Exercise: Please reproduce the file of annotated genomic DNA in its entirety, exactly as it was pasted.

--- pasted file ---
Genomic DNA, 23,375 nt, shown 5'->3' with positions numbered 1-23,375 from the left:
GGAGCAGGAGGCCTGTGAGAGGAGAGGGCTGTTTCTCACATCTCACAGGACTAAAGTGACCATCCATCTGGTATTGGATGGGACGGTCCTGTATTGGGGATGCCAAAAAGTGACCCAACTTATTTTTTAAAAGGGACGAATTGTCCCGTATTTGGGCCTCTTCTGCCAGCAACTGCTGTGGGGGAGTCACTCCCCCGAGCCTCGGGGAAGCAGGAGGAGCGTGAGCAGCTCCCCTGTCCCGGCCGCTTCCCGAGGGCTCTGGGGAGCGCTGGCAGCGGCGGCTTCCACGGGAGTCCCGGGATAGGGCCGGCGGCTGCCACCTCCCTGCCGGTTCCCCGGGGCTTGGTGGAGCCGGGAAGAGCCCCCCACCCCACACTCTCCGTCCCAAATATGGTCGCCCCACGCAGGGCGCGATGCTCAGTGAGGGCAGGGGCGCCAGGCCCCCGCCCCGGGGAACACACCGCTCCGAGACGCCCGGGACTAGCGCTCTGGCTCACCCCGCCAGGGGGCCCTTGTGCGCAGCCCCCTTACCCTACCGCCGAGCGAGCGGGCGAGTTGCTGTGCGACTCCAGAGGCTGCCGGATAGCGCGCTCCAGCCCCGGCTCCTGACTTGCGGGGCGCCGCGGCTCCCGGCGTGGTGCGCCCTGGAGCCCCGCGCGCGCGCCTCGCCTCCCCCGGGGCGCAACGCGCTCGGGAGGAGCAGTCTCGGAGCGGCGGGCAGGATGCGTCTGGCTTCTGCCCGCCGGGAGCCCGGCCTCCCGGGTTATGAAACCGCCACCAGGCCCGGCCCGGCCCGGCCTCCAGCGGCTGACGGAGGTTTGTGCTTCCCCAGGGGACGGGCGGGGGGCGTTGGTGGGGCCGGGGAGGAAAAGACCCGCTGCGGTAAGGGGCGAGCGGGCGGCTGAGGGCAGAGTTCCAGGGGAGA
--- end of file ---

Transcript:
Genomic DNA, 23,375 nt, shown 5'->3' with positions numbered 1-23,375 from the left:
GGAGCAGGAGGCCTGTGAGAGGAGAGGGCTGTTTCTCACATCTCACAGGACTAAAGTGACCATCCATCTGGTATTGGATGGGACGGTCCTGTATTGGGGATGCCAAAAAGTGACCCAACTTATTTTTTAAAAGGGACGAATTGTCCCGTATTTGGGCCTCTTCTGCCAGCAACTGCTGTGGGGGAGTCACTCCCCCGAGCCTCGGGGAAGCAGGAGGAGCGTGAGCAGCTCCCCTGTCCCGGCCGCTTCCCGAGGGCTCTGGGGAGCGCTGGCAGCGGCGGCTTCCACGGGAGTCCCGGGATAGGGCCGGCGGCTGCCACCTCCCTGCCGGTTCCCCGGGGCTTGGTGGAGCCGGGAAGAGCCCCCCACCCCACACTCTCCGTCCCAAATATGGTCGCCCCACGCAGGGCGCGATGCTCAGTGAGGGCAGGGGCGCCAGGCCCCCGCCCCGGGGAACACACCGCTCCGAGACGCCCGGGACTAGCGCTCTGGCTCACCCCGCCAGGGGGCCCTTGTGCGCAGCCCCCTTACCCTACCGCCGAGCGAGCGGGCGAGTTGCTGTGCGACTCCAGAGGCTGCCGGATAGCGCGCTCCAGCCCCGGCTCCTGACTTGCGGGGCGCCGCGGCTCCCGGCGTGGTGCGCCCTGGAGCCCCGCGCGCGCGCCTCGCCTCCCCCGGGGCGCAACGCGCTCGGGAGGAGCAGTCTCGGAGCGGCGGGCAGGATGCGTCTGGCTTCTGCCCGCCGGGAGCCCGGCCTCCCGGGTTATGAAACCGCCACCAGGCCCGGCCCGGCCCGGCCTCCAGCGGCTGACGGAGGTTTGTGCTTCCCCAGGGGACGGGCGGGGGGCGTTGGTGGGGCCGGGGAGGAAAAGACCCGCTGCGGTAAGGGGCGAGCGGGCGGCTGAGGGCAGAGTTCCAGGGGAGA